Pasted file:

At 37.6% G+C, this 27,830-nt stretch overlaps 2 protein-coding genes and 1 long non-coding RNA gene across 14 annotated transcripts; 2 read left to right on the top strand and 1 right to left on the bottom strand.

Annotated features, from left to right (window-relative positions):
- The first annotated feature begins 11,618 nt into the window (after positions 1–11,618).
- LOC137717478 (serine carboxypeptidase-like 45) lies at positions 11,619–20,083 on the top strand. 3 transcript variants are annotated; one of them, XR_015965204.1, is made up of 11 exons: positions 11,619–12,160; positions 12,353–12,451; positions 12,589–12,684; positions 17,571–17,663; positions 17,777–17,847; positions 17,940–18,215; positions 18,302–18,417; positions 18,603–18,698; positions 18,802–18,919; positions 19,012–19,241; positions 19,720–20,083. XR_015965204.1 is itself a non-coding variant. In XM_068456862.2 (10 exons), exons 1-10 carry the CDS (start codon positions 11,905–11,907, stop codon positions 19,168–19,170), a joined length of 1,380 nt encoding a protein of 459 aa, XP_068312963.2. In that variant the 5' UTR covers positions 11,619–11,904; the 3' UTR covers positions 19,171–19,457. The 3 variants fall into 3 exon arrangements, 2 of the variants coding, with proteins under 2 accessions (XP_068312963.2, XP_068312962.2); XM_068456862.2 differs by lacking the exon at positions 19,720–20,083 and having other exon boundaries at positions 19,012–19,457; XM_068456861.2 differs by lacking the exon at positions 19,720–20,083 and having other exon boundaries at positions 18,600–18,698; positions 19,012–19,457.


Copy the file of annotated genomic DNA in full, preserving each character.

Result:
At 37.6% G+C, this 27,830-nt stretch overlaps 2 protein-coding genes and 1 long non-coding RNA gene across 14 annotated transcripts; 2 read left to right on the top strand and 1 right to left on the bottom strand.

Annotated features, from left to right (window-relative positions):
- The first annotated feature begins 11,618 nt into the window (after positions 1–11,618).
- LOC137717478 (serine carboxypeptidase-like 45) lies at positions 11,619–20,083 on the top strand. 3 transcript variants are annotated; one of them, XR_015965204.1, is made up of 11 exons: positions 11,619–12,160; positions 12,353–12,451; positions 12,589–12,684; positions 17,571–17,663; positions 17,777–17,847; positions 17,940–18,215; positions 18,302–18,417; positions 18,603–18,698; positions 18,802–18,919; positions 19,012–19,241; positions 19,720–20,083. XR_015965204.1 is itself a non-coding variant. In XM_068456862.2 (10 exons), exons 1-10 carry the CDS (start codon positions 11,905–11,907, stop codon positions 19,168–19,170), a joined length of 1,380 nt encoding a protein of 459 aa, XP_068312963.2. In that variant the 5' UTR covers positions 11,619–11,904; the 3' UTR covers positions 19,171–19,457. The 3 variants fall into 3 exon arrangements, 2 of the variants coding, with proteins under 2 accessions (XP_068312963.2, XP_068312962.2); XM_068456862.2 differs by lacking the exon at positions 19,720–20,083 and having other exon boundaries at positions 19,012–19,457; XM_068456861.2 differs by lacking the exon at positions 19,720–20,083 and having other exon boundaries at positions 18,600–18,698; positions 19,012–19,457.